Family partners, from left, JC, Mary and Travis Trossbach started Trossbach Family Meats in 2018.

DAMERON, Md. — “A goal is a dream with its workboots on,’’ said author Rachel Hollis on the topic of entrepreneurship.

You can tell that this is something intrinsic to Mary Trossbach, as she stands among the cattle at Trossbach Family Meats, in St. Mary’s County, Maryland.

Hard-working and determined, Trossbach, her brother JC, and her cousin Travis, are the owners and founders of their farm’s newest enterprise, Trossbach Family Meats. They are the fifth generation to work their family’s land, which has been in production since the early 1900s.

“I was born into the love of this way of life, and the farm trade,” said Trossbach.

Raised going to markets, hosting field trips on the farm, and helping with the farm’s pick-your-own strawberry patch, Trossbach learned how to interact with the public and sell farm products


From left, Travis, Mary and JC Trossbach pose with their cattle at Trossbach Family Meats in Dameron, Maryland.

All three of the young family members participated in 4-H, and Trossbach said as they grew older it gave them a new outlook on the business aspect of the farm.

“It all began around Grandma’s dinner table with the famous words, ‘what if,’” Trossbach said. “And once we committed to it, it took a lot of motivation, dedication, and strategic planning, followed by an abundance of paperwork, to open our new business.”

Trossbach Family Meats became operational on the farm in 2018.

“We produce only all-natural freezer beef and pork, raised on our family farm in Dameron, Maryland,’’ Trossbach said. They specialize in Angus beef and York/Hampshire crossed pork.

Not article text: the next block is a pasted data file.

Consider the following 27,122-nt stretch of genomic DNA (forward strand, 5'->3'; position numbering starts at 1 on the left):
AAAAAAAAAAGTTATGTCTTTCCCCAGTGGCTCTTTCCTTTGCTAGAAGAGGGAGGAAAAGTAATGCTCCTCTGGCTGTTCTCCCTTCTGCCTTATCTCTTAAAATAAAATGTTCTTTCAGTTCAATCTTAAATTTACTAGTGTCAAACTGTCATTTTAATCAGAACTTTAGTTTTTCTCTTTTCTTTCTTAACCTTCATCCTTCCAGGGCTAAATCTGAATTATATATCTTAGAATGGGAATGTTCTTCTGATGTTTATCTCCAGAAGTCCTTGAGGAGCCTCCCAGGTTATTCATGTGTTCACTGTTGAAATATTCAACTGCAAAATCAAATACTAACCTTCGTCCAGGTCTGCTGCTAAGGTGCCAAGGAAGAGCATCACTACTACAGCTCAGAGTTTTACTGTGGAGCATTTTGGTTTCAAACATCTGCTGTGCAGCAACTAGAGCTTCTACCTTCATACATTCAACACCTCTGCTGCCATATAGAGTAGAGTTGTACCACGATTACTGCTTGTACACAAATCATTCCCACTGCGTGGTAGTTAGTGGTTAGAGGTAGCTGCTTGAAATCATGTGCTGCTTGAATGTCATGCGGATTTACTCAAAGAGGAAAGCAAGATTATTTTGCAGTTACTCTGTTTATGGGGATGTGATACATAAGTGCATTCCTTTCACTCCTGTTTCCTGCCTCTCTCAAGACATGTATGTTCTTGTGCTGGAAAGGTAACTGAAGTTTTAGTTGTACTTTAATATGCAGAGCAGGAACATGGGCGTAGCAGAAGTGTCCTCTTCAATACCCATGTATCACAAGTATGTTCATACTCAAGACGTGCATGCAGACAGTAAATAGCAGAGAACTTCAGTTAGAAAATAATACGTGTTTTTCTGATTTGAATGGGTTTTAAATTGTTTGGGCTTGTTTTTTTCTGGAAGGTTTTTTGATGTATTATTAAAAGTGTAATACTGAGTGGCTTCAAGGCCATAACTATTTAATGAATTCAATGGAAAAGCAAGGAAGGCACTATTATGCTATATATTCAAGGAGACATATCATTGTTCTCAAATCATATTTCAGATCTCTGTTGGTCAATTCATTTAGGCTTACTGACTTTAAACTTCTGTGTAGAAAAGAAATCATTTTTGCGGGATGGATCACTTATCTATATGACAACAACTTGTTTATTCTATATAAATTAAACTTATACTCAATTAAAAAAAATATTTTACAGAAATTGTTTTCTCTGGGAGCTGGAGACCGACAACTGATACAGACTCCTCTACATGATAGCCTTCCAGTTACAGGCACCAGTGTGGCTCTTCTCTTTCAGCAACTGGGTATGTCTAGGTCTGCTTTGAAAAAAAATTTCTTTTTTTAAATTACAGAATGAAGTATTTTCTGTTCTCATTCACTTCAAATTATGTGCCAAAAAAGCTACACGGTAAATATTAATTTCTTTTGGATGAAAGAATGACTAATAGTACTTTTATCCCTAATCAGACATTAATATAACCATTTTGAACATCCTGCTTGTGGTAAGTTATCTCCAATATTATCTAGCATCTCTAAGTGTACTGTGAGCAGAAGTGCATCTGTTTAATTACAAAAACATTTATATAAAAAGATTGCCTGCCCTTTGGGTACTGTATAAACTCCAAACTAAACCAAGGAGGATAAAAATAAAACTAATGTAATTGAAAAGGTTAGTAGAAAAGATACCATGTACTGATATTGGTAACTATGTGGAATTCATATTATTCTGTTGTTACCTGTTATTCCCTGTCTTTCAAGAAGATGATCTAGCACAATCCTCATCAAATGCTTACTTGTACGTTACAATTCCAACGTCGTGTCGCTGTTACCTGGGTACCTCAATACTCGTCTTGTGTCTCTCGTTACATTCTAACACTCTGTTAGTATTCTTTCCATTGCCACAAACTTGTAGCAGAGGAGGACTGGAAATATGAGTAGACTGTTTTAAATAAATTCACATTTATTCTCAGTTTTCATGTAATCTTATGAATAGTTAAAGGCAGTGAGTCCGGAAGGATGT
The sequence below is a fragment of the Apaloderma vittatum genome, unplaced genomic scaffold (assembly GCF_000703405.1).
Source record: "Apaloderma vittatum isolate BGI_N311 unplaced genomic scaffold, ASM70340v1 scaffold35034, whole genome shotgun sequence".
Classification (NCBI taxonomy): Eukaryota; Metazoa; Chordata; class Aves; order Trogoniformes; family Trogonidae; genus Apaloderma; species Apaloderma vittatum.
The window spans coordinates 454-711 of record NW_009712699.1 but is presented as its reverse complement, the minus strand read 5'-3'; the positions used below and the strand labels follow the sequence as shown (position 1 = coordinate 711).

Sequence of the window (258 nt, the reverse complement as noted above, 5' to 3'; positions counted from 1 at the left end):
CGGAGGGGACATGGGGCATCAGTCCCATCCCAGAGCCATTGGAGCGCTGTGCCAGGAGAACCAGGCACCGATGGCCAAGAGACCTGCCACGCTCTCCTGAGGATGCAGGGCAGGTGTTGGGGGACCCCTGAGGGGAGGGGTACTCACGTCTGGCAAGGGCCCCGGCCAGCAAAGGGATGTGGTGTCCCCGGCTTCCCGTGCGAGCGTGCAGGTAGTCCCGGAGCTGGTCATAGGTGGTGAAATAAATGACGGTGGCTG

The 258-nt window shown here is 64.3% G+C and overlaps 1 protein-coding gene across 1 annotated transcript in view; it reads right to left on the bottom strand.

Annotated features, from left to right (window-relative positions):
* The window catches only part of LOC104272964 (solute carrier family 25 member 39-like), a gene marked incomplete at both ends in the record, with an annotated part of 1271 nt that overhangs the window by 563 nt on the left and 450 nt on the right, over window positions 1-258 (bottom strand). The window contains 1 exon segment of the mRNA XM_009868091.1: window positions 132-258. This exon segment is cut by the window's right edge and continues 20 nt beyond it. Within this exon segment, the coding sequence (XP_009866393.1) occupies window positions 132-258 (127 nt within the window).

Their cattle are raised on pasture, and both the cattle and hogs are grass-fed and grain-finished. The Trossbachs take pride in raising animals humanely, and without added hormones or growth implants. They are never fed animal byproducts, and no antibiotics are used.


Black Angus cattle pose for the camera at Trossbach Family Meats in Dameron, Maryland. The cattle are raised on pasture and are grass-fed and grain-finished.

Their market-ready animals are processed by a local USDA inspected facility.

The beef is hung and dry-aged for a minimum of 14 days to ensure tenderness and flavor, and both the beef and pork are sold by the whole, by the half side, and by individual cuts, and is USDA processed, packaged and vacuum-sealed. They also offer bacon, sausages and specialty beef cuts.

Their products are sold by delivery, at the on-farm store, and at the Home Grown Farm Market in Lexington Park.

“We are always working to expand our farm’s products and services,’’ Trossbach said. “We arrange for transportation of the animals to the processing facility, as well as delivery to the customer, and we take custom orders.”

While they mostly focus on beef and pork, the business has also slowly expanded to include chickens and turkeys for the seasonal holidays. The farm also grows and harvests a variety of field crops including corn, beans, wheat and barely.

Trossbach said that “the overall growth of the business in the last year has bonded the family in a multitude of dimensions.”

As young farmers, Trossbach and her partners faced a variety of challenges getting started, mostly securing all the needed business permits, and then working to gain customers that weren’t family or friends. She said the Southern Maryland Meats Program and the Home Grown Farm Market are resources that helped along the way. They are still members of both organizations.

Trossbach faced her own specific set of challenges as a women in the livestock business. She said she worked hard, “step by step with the boys,” to break any stereotypes attributed to women in agriculture. She is also currently studying business at the University of Maryland Global College, which she says has helped the business.

All three of the Trossbach Family Meats partners also work off the farm, primarily for the health benefits provided. However, their success on the farm has been shown in their increasing customer base and customer loyalty.

“Having the opportunity to see my son on the farm, and watching the love in his eyes for it, has reopened mine,” Trossbach said. “As the fifth generation on the farm, we are committed to preserving it, and to providing a legacy for our children.”

Lancaster Farming